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Article

Elucidating the Mechanism of Trypanosoma cruzi Acquisition by Triatomine Insects: Evidence from a Large Field Survey of Triatoma infestans

1
Department of Environmental Health Sciences, Johns Hopkins Bloomberg School of Public Health, Baltimore, MD 21205, USA
2
Zoonotic Disease Research Lab, One Health Unit, School of Public Health and Administration, Universidad Peruana Cayetano Heredia, Lima, Lima Province 15102, Peru
3
Department of Biostatistics, Epidemiology & Informatics, Perelman School of Medicine of the University of Pennsylvania, Philadelphia, PA 19104, USA
*
Author to whom correspondence should be addressed.
Trop. Med. Infect. Dis. 2020, 5(2), 87; https://doi.org/10.3390/tropicalmed5020087
Received: 25 March 2020 / Revised: 21 May 2020 / Accepted: 26 May 2020 / Published: 1 June 2020
(This article belongs to the Special Issue Chagas Disease)

Abstract

:
Blood-sucking triatomine bugs transmit the protozoan parasite Trypanosoma cruzi, the etiologic agent of Chagas disease. We measured the prevalence of T. cruzi infection in 58,519 Triatoma infestans captured in residences in and near Arequipa, Peru. Among bugs from infected colonies, T. cruzi prevalence increased with stage from 12% in second instars to 36% in adults. Regression models demonstrated that the probability of parasite acquisition was roughly the same for each developmental stage. Prevalence increased by 5.9% with each additional stage. We postulate that the probability of acquiring the parasite may be related to the number of feeding events. Transmission of the parasite does not appear to be correlated with the amount of blood ingested during feeding. Similarly, other hypothesized transmission routes such as coprophagy fail to explain the observed pattern of prevalence. Our results could have implications for the feasibility of late-acting control strategies that preferentially kill older insects.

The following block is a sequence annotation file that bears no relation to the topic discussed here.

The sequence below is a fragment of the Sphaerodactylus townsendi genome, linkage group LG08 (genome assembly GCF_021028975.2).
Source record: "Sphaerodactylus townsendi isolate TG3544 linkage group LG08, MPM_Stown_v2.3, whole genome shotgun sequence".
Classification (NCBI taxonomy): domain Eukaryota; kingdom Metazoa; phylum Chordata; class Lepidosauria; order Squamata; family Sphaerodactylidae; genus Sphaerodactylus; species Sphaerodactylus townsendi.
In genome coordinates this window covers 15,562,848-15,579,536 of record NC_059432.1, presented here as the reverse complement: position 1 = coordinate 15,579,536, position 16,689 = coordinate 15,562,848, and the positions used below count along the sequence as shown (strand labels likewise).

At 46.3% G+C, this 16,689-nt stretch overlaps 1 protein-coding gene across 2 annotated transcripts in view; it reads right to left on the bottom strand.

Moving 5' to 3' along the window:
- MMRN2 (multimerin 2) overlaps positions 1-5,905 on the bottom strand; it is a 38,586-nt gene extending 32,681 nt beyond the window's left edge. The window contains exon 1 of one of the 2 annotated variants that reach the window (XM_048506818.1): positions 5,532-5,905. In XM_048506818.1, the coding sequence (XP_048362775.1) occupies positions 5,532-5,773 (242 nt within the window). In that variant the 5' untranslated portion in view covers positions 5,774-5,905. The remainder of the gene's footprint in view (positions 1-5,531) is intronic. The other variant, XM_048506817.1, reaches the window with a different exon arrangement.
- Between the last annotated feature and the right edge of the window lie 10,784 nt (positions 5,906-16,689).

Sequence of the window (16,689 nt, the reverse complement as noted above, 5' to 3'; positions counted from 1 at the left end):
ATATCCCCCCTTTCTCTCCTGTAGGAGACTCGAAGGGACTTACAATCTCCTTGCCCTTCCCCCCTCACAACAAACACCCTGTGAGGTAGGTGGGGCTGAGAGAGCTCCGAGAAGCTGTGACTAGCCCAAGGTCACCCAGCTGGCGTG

Graphical Abstract

1. Introduction

Trypanosoma cruzi, the protozoan parasite that causes Chagas disease, is transmitted to humans via the feces of blood-sucking triatomine insects (Hemiptera: Reduviidae) such as Triatoma infestans, the major vector of Chagas disease in much of South America [1]. Triatomines pass through five nymphal instar stages before becoming adults. All triatomine stages are at risk for acquiring T. cruzi because they all ingest blood meals. Insects may also become infected when they engage in behaviors such as coprophagy [2]. Once acquired, infection with T. cruzi is persistent [3]. Therefore, in well-stablished colonies with stable transmission patterns, T. cruzi prevalence is expected to increase monotonically with the insects’ developmental stage. The general shape (e.g., linear, exponential, logarithmic) of the rising prevalence curve may give clues as to the method of transmission. With respect to Chagas disease control, it may be important to ascertain the shape of this relationship between T. cruzi prevalence and stage.
In this report we show the stage-prevalence of T. cruzi in a large sample of T. infestans captured during vector control and surveillance activities in Arequipa, Peru. These data allow us to test three hypotheses of T. cruzi acquisition by triatomines. Our first hypothesis, hereafter called the Blood Hypothesis, is that the probability of infection with T. cruzi depends upon the amount of blood ingested. Observations of laboratory-reared insects indicate that the quantity of blood ingested by T. infestans increases rapidly and nonlinearly with stage [4] Thus, if the Blood Hypothesis is correct, there might be a rapid nonlinear rise in T. cruzi prevalence with stage (Figure 1A). A second possibility is that an insect’s risk of infection depends upon the number of opportunities to acquire the parasite (Bites Hypothesis), rather than the amount of blood ingested. Under this hypothesis, T. cruzi prevalence among instars might rise in a roughly linear fashion with stage (Figure 1B), as all nymphs probably take roughly equal numbers of bites.